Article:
BARRE — A collision between a commercial truck and a railway locomotive on Hill Street in the Granite City on Tuesday afternoon closed off nearby streets shortly before schools let out.
No one was hurt in the accident at the rail crossing on Hill Street, although there was damage to two locomotives traveling in tandem and to the front end and suspension of the truck. The truck also ruptured the fuel tank on the rear locomotive, raising concerns about the potential for an explosion and fire.
Police and emergency services responded at about 2 p.m. after the collision. The two Vermont Railway locomotives were traveling back to the granite quarries to pick up more rail cars carrying stone. The truck, owned by Burrell Roofing Inc., of Williamstown, was traveling down Hill Street toward South Main Street when it slammed into the rear locomotive.
Cheyenne Baker, of Orange, was visiting her boyfriend’s aunt on nearby Perry Street and helped redirect traffic off Hill Street after the accident.
“I was there with my kid and we heard tires screeching ... and we came outside,” Baker said. “The train was coming across, like it normally does ... and (the truck) hit the second engine,” Baker said. “The train was going towards the granite mill.
“I’ve heard the CV joint of the truck is completely gone and right now, they’re dealing with a gas leak,” she added.
Timothy Adair, who lives on Hill Street, just yards from the railroad crossing, said he was sleeping at the time and was awakened by the accident.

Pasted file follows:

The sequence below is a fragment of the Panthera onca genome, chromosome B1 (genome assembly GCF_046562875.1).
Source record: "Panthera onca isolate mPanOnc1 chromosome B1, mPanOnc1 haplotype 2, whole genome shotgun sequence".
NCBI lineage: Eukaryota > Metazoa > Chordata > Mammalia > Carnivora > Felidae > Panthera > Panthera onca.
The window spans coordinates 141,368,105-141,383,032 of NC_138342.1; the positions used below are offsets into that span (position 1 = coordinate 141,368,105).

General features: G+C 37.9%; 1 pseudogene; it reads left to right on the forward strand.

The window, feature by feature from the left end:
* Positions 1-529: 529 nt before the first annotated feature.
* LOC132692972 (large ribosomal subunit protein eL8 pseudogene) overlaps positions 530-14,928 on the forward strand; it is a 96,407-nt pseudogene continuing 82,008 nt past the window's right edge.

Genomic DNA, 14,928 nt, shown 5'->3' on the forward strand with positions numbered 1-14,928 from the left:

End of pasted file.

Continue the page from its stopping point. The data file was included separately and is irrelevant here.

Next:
"I heard the train slam on its brakes and I heard the crash,” Adair said. “The train was trying to cross the street and that truck, right there, T-boned it and the train is leaking diesel fuel.”
Barre Deputy Fire Chief Joe Aldsworth was directing recovery efforts after the accident.
“We got a call for a truck versus railroad engine accident,” Aldsworth said. “We got here, and we found the Burrell truck wedged like it is now and it punctured the tank which had 2,500 gallons of diesel fuel in it, which is actively leaking.
“At this point, we’ve lost between 100 and 150 gallons,” Aldsworth continued. “We have dikes (to contain the spill), put down Speedy Dry (fuel absorbent) and the crew was able to plug the hole (in the fuel tank) temporarily.
“We’ve called Absolute Spill Response, which is here in Barre, and they’re here to help clean it up. They’re going to pump out the tank, just enough to get it below a couple of hundred gallons left. They’re going to move the engines down to the railyard so they can have Vermont Railway (look at the damage).
“We called HazMat, and Vermont Emergency Management has been notified but they will not be coming — we’re going to be handling this in-house,” Aldsworth added.
Aldsworth said a “media blast” was sent out to notify the public and media of the accident and the railroad company was notified to disable the signal crossing at Ayer Street — which was activated by the approaching train — so that traffic could travel through the crossing.
“We’re very fortunate there were no injuries or fatalities and we’re just working to mitigate it now,” Aldsworth said. “It’s probably going to be shut down for two hours, I bet.
“The (Department of Vehicles) is coming to investigate the accident because it is a commercial vehicle involved and they will make the determination (about the accident),” he added.
Aldsworth said both locomotives were damaged, with a ruptured fuel tank on the engine struck by the truck and airlines severed on the front engine.
A spokesperson at Burrell Roofing said he did not have any information about the accident and could not comment.